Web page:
- With Mayo Clinic health education outreach coordinator
Angela Lunderead biographyclose window
Angela LundeAngela LundeAngela Lunde is a dementia education specialist in the education core of Mayo Clinic's Alzheimer's Disease Research Center at the Abigail Van Buren Alzheimer's Disease Research Clinic in Rochester, Minn.
The transfer of information about dementias, as well as understanding the need for participation in clinical trials, is an essential component of the education core.
Angela is a member of the Alzheimer's Association board of directors and co-chair of the annual Minnesota Dementia Conference. She is a member of the Dementia Behavior Assessment and Response Team (D-BART), a multidisciplinary outreach service assisting professional and family caregivers in understanding and managing difficult behaviors often present in dementia. She facilitates several support groups, including Memory Club, an early-stage education and support series, and more recently, helped to develop and now deliver Healthy Action to Benefit Independence and Thinking (HABIT), a 10-day cognitive rehab and wellness program for people with mild cognitive impairment.
Angela takes a personal interest in understanding the complex changes that take place within relationships and among families when dementia is present. She is particularly interested in providing innovative and accessible ways for people with dementia and their families to receive information and participate in valuable programs that promote well-being.
"Amid a devastating disease, there are tools, therapies, programs and ways to cope, and it is vital that families are connected to these resources," she says.
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Feb. 8, 2011
Caregiver shares words of inspiration
By Angela Lunde
I'm a caregiver, but not in the same way as most of you. I'm a caregiver for my two "children" ages 18 and 22 (who, by the way, still seem to need an incredible amount of "care"). I haven't (yet) provided ongoing care for an elderly parent, spouse or other individual with dementia. Therefore, I gain an incredible amount of knowledge, insight and inspiration from what many of you share through this blog and from the men and women in the Alzheimer's support groups I facilitate.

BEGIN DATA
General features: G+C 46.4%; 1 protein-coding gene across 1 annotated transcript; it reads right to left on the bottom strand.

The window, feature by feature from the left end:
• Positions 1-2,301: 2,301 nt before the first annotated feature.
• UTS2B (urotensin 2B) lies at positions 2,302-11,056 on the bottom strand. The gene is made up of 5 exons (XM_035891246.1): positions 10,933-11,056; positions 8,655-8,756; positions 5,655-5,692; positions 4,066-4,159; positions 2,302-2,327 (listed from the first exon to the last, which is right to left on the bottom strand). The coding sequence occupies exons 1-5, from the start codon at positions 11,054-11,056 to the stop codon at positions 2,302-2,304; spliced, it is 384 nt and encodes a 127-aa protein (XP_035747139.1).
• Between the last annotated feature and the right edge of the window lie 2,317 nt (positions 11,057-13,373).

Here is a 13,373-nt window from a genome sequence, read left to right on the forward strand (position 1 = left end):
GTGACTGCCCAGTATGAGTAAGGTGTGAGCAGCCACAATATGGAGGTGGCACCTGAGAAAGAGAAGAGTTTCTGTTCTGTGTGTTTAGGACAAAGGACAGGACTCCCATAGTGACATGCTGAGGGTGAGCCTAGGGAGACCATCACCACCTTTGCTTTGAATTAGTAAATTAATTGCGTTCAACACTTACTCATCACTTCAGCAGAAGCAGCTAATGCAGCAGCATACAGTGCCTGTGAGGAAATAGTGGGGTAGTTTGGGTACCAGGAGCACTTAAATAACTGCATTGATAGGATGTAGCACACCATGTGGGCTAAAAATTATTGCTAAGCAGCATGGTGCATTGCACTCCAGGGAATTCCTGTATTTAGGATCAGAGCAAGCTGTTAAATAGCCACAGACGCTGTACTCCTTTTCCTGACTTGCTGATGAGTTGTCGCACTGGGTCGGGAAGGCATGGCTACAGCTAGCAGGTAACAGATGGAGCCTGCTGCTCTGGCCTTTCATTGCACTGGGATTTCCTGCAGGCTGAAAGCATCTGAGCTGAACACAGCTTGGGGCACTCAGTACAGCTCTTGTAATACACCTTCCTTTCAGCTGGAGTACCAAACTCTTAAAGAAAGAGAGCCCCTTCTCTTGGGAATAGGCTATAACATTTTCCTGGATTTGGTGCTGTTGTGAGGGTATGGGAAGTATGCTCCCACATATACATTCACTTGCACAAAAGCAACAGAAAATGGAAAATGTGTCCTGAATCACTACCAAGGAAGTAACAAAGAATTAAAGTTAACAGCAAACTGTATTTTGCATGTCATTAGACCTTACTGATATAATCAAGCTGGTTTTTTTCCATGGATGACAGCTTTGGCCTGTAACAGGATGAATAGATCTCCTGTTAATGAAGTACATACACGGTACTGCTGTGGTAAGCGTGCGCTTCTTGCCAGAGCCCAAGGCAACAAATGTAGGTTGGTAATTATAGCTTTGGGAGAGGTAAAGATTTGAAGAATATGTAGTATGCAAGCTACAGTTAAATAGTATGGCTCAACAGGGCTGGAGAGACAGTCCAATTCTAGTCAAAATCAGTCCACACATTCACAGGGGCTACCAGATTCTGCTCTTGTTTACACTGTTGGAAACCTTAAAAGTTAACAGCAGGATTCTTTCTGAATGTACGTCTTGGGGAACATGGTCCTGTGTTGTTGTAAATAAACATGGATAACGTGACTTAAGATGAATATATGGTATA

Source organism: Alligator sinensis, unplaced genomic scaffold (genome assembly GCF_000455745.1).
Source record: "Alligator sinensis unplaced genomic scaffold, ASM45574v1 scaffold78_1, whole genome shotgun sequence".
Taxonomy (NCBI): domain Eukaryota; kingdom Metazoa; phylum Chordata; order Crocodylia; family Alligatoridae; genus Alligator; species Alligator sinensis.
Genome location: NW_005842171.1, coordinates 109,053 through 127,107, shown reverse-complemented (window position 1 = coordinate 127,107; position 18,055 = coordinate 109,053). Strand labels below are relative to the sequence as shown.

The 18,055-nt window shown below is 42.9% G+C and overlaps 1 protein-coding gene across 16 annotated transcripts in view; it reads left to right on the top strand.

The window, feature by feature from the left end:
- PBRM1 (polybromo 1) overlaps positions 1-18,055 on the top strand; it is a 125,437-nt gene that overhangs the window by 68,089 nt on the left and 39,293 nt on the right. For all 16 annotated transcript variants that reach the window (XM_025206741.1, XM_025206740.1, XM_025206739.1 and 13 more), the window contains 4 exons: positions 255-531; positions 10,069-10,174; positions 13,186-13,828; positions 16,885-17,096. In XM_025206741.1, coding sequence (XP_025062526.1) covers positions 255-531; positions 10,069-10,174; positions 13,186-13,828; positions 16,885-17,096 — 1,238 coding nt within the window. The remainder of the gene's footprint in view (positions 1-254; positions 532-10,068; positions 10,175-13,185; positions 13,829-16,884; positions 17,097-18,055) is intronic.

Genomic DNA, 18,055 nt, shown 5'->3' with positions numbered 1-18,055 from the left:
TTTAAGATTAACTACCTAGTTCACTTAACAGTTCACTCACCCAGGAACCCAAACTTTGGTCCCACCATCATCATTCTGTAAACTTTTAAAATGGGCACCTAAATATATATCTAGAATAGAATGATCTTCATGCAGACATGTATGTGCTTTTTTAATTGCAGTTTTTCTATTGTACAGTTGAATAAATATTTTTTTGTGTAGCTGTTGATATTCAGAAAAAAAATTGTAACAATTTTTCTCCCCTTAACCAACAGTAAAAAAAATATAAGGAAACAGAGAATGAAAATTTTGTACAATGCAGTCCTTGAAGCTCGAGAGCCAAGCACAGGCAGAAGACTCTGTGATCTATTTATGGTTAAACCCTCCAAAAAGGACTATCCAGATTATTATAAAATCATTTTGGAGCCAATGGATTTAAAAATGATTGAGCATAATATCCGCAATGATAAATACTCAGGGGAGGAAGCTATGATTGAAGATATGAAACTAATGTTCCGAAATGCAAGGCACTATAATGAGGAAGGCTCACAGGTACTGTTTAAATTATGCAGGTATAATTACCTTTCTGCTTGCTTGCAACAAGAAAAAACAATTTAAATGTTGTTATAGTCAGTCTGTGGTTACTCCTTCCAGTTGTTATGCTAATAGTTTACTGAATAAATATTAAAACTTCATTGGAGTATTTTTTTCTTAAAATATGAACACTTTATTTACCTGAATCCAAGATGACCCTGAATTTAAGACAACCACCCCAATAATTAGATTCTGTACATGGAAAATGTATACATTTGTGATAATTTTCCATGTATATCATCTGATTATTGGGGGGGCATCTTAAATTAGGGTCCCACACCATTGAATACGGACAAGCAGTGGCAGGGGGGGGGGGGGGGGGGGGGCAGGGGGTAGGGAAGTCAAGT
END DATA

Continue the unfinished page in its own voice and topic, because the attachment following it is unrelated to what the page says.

Last week in the support group, Theresa, a caregiver for her mother, offered the group an insightful perspective into the role of Alzheimer's support groups and an inspirational view of caregiving. Here is my remembrance of what she shared:
After my mother's abrupt and unexpected diagnosis of Alzheimer's, I attended my first support group meeting. I was overwhelmed. I had no idea what I had gotten myself into. I couldn't look at anyone in the room. I didn't want to hear what was being said. After all, I was only there to figure out how to "fix" my mom's condition. I intended to get the answers and then go home and implement the solution. That did not happen. I left in tears convinced that attending a support group was not going to help my mother. I vowed never to return.
Three years later I returned to the support group. I was still feeling overwhelmed, as well as angry, scared, and uncertain. But something was different this time. I realized that when I came three years ago, I was coming for my mom. This time, I'm coming for me. At some point on this journey I accepted that my mom's disease would continue to progress and even her dutiful daughter could not change that. I on the other hand, had a choice. I could choose to care for me and about me. I could choose to take care of my emotional and physical health. I could choose to participate in life and find joy in something every day.
I am still a full time caregiver for my mother just like I was three years ago, but now I love (almost) every minute of being there for her.
"We either make ourselves miserable, or we make ourselves strong.
The amount of work is the same."
- Carlos Castenada, American writer, nagual (shaman)blog index Next page
(1925 - 1998)